Third, efficiency. We are increasingly using cash and vouchers instead of material assistance, for the most cost-effective use of donor funding. Apart from having much lower transactional costs, cash transfers and vouchers also give refugees more choice, dignity and autonomy, and represent a significant contribution to local economies. We are also using more and more biometrics technology for registration and assistance provision.
The refugee response plan is presented alongside relevant projects by several host governments and aims to align humanitarian interventions closely with those of national structural programs supported by development actors. A number of mechanisms are already being established by host governments together with the World Bank and UNDP, such as the four-track Road Map for Stabilization in Lebanon and the National Resilience Plan in Jordan. In the Kurdistan region of Iraq, UNHCR is working with other agencies and development actors to foster closer engagement with regional authorities in addressing the longer-term structural needs created by the Syria crisis. Going forward, there needs to be robust international support to these national efforts, for both immediate and longer-term requirements.
Ladies and Gentlemen,
It is my profound hope that the upcoming discussions in Geneva will help pave the way for the situation in Syria to improve. But we must all be clear about one thing: humanitarian needs will continue to remain very, very high for the foreseeable future.
We are deeply grateful for the extraordinary support donors have provided to refugee activities throughout 2013 – more than 2 billion dollars in total that have allowed the partners engaged in the refugee response to scale up assistance quickly as refugee numbers continued to rise. Thanks to this support, over 2 million refugees received protection, registration and food assistance; 1.6 million people were supported with non-food items and cash to cover their basic needs; 840,000 refugees received help with shelter and some 1.25 million visits to primary health care facilities were covered. Some 660,000 children benefited from education assistance.
But despite the extraordinary support we received, we all know that the magnitude of humanitarian needs surpasses available funds.
I would like to make a special appeal to donors from this region. Muslim societies have a long-standing tradition of charity and humanitarian support to those in need, which is reflected in the third pillar of Islam, the zakat. The generous and extremely important contribution which Kuwait provided through the multilateral system has helped us to save thousands of lives in 2013, with agencies making enormous efforts to ensure that the maximum amount of funding reaches people in need directly.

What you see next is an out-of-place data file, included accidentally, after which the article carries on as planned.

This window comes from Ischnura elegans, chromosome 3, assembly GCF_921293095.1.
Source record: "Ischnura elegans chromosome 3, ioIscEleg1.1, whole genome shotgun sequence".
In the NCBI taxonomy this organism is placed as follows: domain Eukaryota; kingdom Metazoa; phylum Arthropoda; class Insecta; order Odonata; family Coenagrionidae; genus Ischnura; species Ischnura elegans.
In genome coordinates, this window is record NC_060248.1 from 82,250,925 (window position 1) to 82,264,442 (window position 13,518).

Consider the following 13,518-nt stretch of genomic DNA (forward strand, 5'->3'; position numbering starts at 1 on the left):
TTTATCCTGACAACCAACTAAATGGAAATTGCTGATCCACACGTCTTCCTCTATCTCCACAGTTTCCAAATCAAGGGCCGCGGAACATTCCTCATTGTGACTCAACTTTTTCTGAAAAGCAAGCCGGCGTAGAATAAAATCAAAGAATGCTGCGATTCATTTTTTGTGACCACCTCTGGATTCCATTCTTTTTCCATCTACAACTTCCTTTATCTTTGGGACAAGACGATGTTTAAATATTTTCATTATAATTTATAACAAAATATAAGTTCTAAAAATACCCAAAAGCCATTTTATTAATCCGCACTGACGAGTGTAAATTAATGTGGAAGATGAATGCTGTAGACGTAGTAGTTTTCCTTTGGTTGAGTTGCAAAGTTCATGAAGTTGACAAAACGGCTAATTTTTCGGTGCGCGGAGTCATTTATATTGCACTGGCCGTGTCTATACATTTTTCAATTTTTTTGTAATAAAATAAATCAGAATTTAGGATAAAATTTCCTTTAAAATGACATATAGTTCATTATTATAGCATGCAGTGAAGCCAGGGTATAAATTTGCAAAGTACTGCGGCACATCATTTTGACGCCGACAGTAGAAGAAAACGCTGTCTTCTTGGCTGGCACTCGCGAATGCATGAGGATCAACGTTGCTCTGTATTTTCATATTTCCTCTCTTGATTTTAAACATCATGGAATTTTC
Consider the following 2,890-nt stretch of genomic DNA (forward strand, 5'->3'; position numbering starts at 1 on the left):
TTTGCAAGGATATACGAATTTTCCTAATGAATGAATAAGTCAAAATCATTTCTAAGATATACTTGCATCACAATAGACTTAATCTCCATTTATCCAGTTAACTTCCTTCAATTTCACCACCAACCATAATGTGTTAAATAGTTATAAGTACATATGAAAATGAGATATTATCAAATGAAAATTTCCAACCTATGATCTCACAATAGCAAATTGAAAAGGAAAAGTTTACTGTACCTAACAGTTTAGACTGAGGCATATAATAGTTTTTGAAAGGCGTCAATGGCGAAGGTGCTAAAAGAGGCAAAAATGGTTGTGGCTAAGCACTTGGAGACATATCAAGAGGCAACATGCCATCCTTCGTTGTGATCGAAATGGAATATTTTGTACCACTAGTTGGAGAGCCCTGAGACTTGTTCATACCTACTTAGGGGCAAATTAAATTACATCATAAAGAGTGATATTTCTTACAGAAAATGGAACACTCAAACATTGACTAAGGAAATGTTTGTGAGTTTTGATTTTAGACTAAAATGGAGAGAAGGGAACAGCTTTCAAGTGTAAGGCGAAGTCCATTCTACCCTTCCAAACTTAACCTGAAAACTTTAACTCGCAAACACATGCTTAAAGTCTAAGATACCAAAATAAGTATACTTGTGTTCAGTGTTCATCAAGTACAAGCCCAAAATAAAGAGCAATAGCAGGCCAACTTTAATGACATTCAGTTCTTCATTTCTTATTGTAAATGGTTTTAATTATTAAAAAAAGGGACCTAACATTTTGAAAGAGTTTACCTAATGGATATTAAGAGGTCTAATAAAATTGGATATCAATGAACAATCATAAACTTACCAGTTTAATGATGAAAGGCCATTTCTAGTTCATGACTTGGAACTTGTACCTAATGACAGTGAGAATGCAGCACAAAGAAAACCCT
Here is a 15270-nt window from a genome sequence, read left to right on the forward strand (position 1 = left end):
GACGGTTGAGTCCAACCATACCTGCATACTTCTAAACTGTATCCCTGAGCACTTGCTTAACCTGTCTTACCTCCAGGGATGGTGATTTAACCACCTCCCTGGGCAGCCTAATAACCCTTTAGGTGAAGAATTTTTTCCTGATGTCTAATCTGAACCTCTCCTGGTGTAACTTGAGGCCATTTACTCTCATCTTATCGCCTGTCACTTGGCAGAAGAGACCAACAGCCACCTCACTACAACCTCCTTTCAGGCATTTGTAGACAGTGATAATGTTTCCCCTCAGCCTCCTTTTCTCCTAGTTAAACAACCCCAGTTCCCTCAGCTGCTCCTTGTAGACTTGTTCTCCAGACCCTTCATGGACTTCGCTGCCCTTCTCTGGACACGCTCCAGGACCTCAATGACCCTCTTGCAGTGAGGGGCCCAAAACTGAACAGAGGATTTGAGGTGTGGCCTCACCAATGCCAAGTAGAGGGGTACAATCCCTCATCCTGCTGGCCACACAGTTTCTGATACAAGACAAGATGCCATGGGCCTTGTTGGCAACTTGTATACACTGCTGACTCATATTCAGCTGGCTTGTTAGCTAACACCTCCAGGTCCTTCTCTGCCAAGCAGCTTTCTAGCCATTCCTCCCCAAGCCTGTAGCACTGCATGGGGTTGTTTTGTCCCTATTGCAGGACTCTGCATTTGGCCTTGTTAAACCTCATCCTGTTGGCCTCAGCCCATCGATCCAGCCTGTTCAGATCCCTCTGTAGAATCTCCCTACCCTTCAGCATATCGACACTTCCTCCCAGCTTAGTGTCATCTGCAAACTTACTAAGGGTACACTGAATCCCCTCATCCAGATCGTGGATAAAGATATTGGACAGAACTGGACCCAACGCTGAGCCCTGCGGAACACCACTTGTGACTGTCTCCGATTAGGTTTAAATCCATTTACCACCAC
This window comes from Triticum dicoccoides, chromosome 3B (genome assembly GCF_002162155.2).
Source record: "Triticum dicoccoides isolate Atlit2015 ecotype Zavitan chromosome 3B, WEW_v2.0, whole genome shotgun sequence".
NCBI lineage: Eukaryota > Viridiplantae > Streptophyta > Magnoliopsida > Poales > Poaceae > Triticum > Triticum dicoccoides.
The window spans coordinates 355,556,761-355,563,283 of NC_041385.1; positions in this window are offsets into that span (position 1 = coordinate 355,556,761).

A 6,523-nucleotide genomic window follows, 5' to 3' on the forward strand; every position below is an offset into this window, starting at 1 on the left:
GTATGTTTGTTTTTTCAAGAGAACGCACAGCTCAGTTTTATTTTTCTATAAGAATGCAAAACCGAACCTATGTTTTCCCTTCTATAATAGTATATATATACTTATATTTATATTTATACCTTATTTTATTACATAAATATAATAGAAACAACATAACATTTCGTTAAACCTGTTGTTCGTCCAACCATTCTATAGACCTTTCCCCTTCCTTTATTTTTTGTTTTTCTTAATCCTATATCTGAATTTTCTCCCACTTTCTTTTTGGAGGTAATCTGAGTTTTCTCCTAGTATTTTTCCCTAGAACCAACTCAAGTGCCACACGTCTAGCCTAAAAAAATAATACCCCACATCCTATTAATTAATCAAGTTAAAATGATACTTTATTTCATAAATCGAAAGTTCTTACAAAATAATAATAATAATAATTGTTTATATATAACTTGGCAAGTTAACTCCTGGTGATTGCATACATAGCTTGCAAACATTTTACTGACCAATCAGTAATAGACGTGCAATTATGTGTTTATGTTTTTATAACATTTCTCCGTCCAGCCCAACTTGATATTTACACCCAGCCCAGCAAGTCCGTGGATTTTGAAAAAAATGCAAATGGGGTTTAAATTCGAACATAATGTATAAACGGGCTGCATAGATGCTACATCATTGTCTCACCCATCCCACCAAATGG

All of the countries of the Gulf region have made very important efforts to help the victims of the Syria crisis. In Zaatari camp in the Jordanian desert, the world's second largest refugee camp, more and more Syrian families are accommodated in thousands of container prefabs donated by GCC countries. Public campaigns especially in Saudi Arabia and the Emirates have raised millions of dollars from individuals to assist Syrian refugees. UNHCR, like others, is actively cooperating with a number of NGOs and Red Crescent societies from the GCC region.
But I believe it is important to strengthen this cooperation further. I believe that aid from the donors of this region to Syrian victims could be even more effective and have an even larger impact if at least part of these efforts were channeled through multilateral organizations. This would also give these countries a stronger voice in the international humanitarian community, commensurate with their traditional generosity.
Ladies and Gentlemen,
The Syrian refugee situation requires continued massive international solidarity, not only for immediate humanitarian priorities, but also for the structural, longer-term development needs which this crisis has created in the host countries. With your support, we were able to alleviate at least part of the terrible human suffering last year. We need that support to be reinforced, with the necessary flexibility to allow us to deliver aid where it is needed most.
But in the end, all of us know that the real solution can never be humanitarian. I therefore pray that the upcoming discussions in Montreux will be a real step towards ending this horrific bloodshed.
This conflict has not only caused one of the worst humanitarian crises in decades, but it is also the biggest threat to global peace and security the world has seen in a long time. For the international community, responding to the needs we have presented here today is therefore more than a question of generosity. It is, in fact, a matter of enlightened self-interest.
Thank you very much.